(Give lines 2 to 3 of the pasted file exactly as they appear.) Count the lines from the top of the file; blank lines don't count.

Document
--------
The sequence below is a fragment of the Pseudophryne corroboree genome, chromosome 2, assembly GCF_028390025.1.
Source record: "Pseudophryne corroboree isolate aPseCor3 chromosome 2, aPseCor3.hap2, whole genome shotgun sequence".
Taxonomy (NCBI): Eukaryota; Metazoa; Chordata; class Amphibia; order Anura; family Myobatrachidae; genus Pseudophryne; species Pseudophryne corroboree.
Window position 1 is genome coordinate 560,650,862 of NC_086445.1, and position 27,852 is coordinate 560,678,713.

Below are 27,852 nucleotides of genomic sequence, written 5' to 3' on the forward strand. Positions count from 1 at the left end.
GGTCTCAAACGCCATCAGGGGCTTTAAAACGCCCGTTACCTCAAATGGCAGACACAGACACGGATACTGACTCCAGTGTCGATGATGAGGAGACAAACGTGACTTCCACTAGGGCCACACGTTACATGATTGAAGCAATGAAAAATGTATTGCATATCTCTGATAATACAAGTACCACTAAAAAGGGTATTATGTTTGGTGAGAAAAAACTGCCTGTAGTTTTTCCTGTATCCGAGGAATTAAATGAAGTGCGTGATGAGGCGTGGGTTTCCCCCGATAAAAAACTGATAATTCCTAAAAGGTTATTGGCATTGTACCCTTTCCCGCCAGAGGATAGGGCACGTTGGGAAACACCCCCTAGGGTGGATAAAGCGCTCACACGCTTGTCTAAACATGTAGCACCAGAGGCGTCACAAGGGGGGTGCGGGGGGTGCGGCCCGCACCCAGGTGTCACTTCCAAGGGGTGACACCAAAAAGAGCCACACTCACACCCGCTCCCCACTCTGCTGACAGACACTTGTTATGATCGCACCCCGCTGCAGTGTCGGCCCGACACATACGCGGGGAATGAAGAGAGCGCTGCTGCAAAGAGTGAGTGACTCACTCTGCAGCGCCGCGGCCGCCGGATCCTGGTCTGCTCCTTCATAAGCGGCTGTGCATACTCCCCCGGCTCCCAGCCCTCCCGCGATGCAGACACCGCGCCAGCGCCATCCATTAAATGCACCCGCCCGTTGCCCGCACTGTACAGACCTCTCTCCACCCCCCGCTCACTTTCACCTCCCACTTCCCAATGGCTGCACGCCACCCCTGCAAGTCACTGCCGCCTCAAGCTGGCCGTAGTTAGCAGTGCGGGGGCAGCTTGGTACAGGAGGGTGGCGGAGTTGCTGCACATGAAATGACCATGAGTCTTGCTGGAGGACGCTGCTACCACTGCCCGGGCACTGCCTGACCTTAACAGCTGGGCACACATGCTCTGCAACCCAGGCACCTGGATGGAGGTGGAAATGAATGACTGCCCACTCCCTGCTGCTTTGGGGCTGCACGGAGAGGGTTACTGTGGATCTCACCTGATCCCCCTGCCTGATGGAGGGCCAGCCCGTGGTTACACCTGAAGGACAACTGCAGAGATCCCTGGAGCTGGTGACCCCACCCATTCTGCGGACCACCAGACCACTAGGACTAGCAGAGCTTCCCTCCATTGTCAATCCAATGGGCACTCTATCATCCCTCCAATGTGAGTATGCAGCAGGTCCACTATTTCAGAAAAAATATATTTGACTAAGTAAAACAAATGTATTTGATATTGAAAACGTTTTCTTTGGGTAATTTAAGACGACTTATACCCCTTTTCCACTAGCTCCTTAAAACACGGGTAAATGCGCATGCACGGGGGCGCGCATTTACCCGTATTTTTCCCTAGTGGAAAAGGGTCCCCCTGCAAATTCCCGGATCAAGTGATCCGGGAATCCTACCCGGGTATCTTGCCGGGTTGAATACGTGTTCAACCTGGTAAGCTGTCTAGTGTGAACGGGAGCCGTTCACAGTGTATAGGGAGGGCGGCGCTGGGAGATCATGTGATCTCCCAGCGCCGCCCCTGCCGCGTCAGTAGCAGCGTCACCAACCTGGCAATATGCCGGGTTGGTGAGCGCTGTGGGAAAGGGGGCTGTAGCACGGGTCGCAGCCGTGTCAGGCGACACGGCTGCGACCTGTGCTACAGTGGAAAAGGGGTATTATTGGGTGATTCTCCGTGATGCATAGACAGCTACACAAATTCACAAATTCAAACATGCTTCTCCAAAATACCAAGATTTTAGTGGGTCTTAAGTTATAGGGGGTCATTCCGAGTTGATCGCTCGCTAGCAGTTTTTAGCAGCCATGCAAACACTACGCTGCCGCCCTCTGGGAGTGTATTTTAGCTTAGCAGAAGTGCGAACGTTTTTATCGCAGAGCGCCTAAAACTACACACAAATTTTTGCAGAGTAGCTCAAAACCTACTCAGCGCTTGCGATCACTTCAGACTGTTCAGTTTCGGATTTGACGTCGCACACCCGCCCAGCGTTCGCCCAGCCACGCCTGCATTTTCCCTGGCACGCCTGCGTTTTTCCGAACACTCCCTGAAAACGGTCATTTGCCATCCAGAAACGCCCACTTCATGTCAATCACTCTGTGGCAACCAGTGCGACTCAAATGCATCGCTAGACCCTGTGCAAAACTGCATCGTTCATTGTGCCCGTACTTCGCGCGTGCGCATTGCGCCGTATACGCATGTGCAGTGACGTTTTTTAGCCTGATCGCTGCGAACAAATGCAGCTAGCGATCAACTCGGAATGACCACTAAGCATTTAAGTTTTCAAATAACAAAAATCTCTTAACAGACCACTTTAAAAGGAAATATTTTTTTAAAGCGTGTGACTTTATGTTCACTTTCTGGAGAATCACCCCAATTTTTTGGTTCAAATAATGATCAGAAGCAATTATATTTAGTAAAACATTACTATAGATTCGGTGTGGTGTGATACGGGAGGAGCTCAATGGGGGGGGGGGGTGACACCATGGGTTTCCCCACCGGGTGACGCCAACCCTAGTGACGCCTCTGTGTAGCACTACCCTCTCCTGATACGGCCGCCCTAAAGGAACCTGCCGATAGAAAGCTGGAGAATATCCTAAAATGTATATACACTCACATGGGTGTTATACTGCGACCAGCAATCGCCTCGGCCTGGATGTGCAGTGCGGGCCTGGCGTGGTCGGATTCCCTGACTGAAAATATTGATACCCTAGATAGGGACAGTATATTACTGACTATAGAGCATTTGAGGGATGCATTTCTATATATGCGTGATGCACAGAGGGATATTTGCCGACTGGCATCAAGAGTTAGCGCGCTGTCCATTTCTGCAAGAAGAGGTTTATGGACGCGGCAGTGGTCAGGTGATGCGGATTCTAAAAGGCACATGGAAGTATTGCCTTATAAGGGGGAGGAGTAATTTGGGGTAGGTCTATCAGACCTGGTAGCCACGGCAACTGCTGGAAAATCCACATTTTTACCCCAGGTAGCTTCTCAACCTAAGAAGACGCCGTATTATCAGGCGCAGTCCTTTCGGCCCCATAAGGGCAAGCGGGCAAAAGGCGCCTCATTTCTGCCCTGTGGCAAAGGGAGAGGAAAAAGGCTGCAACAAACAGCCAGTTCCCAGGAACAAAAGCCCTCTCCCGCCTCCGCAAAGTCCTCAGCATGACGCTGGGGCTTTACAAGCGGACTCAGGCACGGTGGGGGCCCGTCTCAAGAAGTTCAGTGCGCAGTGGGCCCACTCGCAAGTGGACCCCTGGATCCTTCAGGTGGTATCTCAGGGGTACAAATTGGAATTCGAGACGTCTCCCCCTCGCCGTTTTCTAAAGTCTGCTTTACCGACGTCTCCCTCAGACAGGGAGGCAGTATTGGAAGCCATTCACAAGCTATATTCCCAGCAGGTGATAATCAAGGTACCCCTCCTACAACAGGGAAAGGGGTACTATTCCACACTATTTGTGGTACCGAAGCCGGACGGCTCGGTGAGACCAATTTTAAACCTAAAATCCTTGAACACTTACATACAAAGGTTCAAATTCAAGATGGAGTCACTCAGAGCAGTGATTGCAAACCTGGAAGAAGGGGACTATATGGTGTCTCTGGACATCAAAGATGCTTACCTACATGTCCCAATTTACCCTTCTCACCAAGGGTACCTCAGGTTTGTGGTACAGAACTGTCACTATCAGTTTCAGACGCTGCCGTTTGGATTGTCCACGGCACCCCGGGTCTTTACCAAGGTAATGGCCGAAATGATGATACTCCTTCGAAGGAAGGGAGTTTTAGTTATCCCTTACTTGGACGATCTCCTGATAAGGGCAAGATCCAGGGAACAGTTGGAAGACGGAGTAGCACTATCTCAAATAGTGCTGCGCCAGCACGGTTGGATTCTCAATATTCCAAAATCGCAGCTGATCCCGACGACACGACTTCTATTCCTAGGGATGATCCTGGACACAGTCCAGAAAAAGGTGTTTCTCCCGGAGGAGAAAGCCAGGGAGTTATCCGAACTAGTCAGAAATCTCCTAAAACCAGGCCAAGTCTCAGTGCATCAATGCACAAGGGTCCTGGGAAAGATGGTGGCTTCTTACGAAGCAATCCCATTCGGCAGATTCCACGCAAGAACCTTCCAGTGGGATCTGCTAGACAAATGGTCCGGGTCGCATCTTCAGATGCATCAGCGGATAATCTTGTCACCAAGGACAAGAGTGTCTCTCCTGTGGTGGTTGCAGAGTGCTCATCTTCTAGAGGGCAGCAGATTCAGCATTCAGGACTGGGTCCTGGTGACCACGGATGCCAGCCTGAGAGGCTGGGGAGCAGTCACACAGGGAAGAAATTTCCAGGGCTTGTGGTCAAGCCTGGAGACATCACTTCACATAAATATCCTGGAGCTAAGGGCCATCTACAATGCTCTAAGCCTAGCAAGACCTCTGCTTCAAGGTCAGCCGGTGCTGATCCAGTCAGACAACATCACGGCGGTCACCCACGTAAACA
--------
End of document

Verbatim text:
Source record: "Pseudophryne corroboree isolate aPseCor3 chromosome 2, aPseCor3.hap2, whole genome shotgun sequence".
Taxonomy (NCBI): Eukaryota; Metazoa; Chordata; class Amphibia; order Anura; family Myobatrachidae; genus Pseudophryne; species Pseudophryne corroboree.